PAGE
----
Here was the King in top form Wednesday night, and the Los Angeles Angels simply didn’t have a chance.
Then again, who would have?
Felix Hernandez was thoroughly dominant for 8 2/3 innings before Fernando Rodney got the final out in a 3-1 victory at Safeco Field. For all that, Hernandez lamented the one out he didn’t get.
“I definitely wanted that (shutout),” he said. “And one out away from a complete game…but that’s fine.”
Losing the shutout, by yielding two two-out hits in the ninth, was the only blemish on Hernandez’s marvelous performance. He is now 7-1 with a 2.57 ERA and re-staking his claim as the game’s best pitcher.
“I think we’re all getting accustomed to how he’s been throwing,” catcher Mike Zunino said. “He’s coming out and establishing the fastball early. He’s just going to his off-speed pitches when he needs to.”
It was Zunino who staked Hernandez to an early lead with a two-run single with two outs in the second inning against Angels lefty C.J. Wilson. Zunino then delivered an insurance run with a leadoff homer in the eighth.
Five of Zunino’s seven homers have come in Hernandez’s starts.
Synergy among batterymates?
“I don’t know,” Hernandez said, “but we’ve got to talk about it. He’s been doing pretty good every time I pitch.”
The Mariners, beyond Zunino, mustered little against Wilson, who lasted until two outs in the eighth and yielded just five hits. He was good.
Hernandez was just better.
“He has certainly evolved from a young guy who had a terrific fastball and breaking ball when he was 20,” Angels manager Mike Scioscia said, “into a guy who has really put all of his stuff together.”
True enough, but Hernandez is flashing a reenergized fastball in recent starts. He is touching 95 mph again. Send that message around the league.
“I think he’s feeling pretty good,” manager Lloyd McClendon said. “He was sick earlier in the year. I think that set him back a little bit. From a physical standpoint, he’s feeling pretty good now.”
Hernandez set the tone early by retiring nine straight batters over the first three innings with five strikeouts. He gave up only four hits while striking out nine and walking two.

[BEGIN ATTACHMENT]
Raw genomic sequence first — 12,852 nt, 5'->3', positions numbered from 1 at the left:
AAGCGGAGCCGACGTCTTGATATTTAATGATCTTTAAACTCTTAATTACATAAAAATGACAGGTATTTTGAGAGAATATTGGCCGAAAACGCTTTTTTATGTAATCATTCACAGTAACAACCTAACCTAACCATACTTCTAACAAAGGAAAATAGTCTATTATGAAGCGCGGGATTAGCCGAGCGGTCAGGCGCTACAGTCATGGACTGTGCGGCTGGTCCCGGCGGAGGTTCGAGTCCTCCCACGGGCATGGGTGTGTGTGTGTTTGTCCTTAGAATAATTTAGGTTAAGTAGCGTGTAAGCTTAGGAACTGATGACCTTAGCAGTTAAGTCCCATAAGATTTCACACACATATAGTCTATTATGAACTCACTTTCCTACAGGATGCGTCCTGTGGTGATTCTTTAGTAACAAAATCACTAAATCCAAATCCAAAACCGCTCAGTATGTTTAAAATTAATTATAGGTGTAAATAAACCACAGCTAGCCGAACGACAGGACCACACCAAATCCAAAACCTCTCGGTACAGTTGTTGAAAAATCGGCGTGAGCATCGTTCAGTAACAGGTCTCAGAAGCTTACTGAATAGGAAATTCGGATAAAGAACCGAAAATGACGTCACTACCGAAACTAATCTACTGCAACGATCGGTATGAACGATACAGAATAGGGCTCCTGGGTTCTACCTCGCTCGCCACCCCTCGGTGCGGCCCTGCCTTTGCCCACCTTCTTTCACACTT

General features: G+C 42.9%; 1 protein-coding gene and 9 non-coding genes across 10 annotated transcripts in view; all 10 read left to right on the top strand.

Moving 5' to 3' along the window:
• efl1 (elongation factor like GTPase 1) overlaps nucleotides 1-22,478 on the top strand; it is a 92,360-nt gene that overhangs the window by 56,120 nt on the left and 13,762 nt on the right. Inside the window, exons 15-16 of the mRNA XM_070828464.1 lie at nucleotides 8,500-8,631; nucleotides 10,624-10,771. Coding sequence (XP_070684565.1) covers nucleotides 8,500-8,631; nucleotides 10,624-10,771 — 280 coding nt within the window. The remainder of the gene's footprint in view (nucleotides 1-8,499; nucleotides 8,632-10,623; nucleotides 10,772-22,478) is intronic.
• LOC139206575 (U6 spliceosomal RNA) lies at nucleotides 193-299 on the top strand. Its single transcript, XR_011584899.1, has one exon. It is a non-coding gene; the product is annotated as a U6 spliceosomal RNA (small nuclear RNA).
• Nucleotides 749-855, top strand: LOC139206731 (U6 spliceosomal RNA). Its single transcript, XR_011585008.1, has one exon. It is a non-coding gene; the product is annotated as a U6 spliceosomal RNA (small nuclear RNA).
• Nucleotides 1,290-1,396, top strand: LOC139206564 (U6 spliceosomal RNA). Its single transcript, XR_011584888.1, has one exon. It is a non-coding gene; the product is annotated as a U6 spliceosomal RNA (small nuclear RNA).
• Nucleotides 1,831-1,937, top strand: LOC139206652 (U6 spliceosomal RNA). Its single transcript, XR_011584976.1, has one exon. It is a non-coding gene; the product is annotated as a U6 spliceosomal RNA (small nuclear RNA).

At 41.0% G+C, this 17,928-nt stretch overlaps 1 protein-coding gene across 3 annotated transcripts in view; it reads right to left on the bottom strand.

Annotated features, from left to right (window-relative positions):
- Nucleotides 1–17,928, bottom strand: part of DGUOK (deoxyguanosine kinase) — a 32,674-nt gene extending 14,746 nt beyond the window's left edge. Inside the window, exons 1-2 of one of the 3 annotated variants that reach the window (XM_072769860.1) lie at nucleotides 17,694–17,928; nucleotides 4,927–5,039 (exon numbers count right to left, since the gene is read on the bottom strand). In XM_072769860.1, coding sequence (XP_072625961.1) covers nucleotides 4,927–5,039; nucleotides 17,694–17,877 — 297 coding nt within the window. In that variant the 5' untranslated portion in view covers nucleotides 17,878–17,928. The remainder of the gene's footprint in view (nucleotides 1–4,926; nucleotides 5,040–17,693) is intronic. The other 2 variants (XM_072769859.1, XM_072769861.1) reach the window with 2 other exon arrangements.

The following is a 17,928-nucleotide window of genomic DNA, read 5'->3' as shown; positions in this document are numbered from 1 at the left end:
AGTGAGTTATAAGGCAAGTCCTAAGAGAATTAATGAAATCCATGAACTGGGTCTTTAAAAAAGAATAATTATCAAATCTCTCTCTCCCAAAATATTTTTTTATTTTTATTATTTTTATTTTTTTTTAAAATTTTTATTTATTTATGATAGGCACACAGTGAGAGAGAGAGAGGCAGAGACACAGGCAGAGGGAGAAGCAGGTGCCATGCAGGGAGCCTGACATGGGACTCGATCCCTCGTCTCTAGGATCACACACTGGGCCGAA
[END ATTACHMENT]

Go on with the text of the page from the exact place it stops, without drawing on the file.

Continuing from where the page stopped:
“He’s been able to go the first couple of innings of ballgames just using his fastball,” Zunino said. “Then using the off-speed a little bit later. That’s getting him deeper into ballgames.
“His command has been really good, and his stuff has just been electric. The last two starts, there’s been a little extra to the fastball.”
Hernandez was one out away from a two-hit shutout when Mike Trout lined a single to left. After Albert Pujols sliced an RBI double into the right-field corner, McClendon summoned Rodney.
When Rodney retired David Freese on a soft liner to short, for his 13th save in 15 opportunities, the Mariners pulled back to .500 at 26-26.
Hernandez became the seventh pitcher in franchise history to win seven games prior to the end of May.
The others: Rick Honeycutt (1980), Dave Fleming (1992), Randy Johnson (1997), Aaron Sele (2001), Jaime Moyer (2003) and Gil Meche (2003). Sele and Moyer won eight before June 1.
The Mariners scored the only runs they needed after Justin Smoak led off the second inning with a single. Kyle Seager followed with a four-pitch walk. The the runners moved up on John Buck’s grounder to third.
Wilson, 6-4, had a chance to escape when Dustin Ackley fouled out to third, but Zunino sliced a two-run single to right on a 3-1 fastball after laying off some off-speed pitches.
“It’s something I’ve been trying to work on,” he said. “Looking for fastballs that I can handle. I was able to get one, a two-seam away, and (I) didn’t try to do too much with it. I was able to drive it to right field.”
That was it until Zunino’s homer in the eighth.
Hernandez’s only tough inning, before the ninth, came after Howie Kendrick started the fourth with a line single back through the box.
Kendrick moved to second when Trout worked back from a 1-2 hole for a walk. After Pujols flied to left, Kendrick was thrown out on an attempted steal of third. Hernandez then struck out Freese.
The Angels got a one-out single in the fifth from Erick Aybar on a grounder through the right side but nothing more until the ninth.
“The first inning (set the tone),” Hernandez said. “I was throwing my fastball for strikes. After that, I was just pounding the strike zone.”